Letting It Slide | Why This Season’s Avalanche Statistics Have Been So Concerning

With widespread resort closures, we take a look at some of the factors leading to the disproportionate rise in avalanche activity this winter

The following article has been put together by backcountry guidebook author Jordan Tiernan (Mpora) and snowboarding coach Rob McCreath (Whitelines). The purpose is to highlight the complexity of avalanche risks and to look at the myriad of factors that all come into play. It is not looking to assign blame or give specific reasons for each incident, as there is no ‘one size fits all’ approach when it comes to avalanche risk. Even so, there are important lessons to be learned from the recent spike in avalanche activity. This article intends to shine a light on some of them.

While avalanche forecasting and moving through potential avalanche terrain is not an exact science, the statistics on their triggering and survival rates are. 90% of avalanche victims release the slide themselves or have it released on them by another member of their group. If they are not found within 15 minutes (and assuming they have not succumbed to any trauma), survival rates drop off rapidly, down to 20-30% after 45 minutes and virtually 0% after two hours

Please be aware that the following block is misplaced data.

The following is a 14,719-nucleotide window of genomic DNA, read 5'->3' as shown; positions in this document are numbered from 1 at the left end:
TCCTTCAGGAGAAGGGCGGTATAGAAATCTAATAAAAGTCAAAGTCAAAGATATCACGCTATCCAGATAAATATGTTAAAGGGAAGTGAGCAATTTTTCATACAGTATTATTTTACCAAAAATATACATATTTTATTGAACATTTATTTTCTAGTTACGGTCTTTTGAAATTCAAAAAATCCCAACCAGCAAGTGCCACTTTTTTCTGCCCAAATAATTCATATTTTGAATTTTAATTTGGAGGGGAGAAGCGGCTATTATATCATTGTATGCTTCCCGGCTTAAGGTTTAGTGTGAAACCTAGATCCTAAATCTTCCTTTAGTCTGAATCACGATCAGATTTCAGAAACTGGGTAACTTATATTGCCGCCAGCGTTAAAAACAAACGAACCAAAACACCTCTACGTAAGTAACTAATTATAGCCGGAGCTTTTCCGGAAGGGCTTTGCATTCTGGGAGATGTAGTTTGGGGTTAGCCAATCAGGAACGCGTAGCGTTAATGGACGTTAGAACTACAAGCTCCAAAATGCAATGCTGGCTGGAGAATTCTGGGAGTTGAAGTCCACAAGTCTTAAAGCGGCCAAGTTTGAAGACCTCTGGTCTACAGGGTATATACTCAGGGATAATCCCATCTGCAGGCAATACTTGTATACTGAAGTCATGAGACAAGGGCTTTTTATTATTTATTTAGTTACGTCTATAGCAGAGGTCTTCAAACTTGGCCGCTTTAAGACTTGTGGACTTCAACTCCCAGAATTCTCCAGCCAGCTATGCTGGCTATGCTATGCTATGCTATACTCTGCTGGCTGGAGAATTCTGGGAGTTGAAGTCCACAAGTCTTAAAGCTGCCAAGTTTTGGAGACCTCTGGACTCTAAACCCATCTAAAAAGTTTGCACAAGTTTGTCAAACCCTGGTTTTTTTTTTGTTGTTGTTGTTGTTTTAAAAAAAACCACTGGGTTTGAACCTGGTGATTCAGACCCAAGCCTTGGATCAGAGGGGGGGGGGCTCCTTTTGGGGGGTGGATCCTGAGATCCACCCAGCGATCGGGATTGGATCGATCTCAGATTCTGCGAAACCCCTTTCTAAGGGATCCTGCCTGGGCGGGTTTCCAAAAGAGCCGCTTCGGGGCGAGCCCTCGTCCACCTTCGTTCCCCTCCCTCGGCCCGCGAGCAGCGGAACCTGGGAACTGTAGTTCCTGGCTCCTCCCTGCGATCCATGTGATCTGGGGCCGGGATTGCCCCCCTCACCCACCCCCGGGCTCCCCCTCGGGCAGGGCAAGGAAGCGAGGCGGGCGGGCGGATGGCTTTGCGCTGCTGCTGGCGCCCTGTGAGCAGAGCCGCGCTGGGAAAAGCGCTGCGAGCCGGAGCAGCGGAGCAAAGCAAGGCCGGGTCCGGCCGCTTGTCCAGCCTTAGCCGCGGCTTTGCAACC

So, why is it that we’ve seen such an alarming amount of human triggered avalanches and, tragically, fatalities despite the lower numbers of people in resorts this year? The answer doesn’t lie in one specific component. Instead, we’re witnessing a kind of ‘perfect storm’ moment and the combination of various red flags.  


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There are a number of factors which contribute to the increased risk of avalanche activity: recent snowfall, wind, temperature changes, the shape, aspect and steepness of the slope and, of course, the all-important ‘human’ factor.

However, this season has seen an additional spanner thrown into the works. Its impact has been felt by virtually everyone around the world and disrupted the norms of every aspect of life – even far from the crowds, on snow-covered alpine peaks.

“We’re witnessing a kind of ‘perfect storm’ moment and the combination of various red flags”

We’ve reached out to various experts, from mountain professionals to resort locals based in the Alps, to get their thoughts on the current conditions in the mountains; how they’re mitigating the risks, advice for anyone getting into the backcountry for the first time this season, and how Covid-19 has played such an important factor.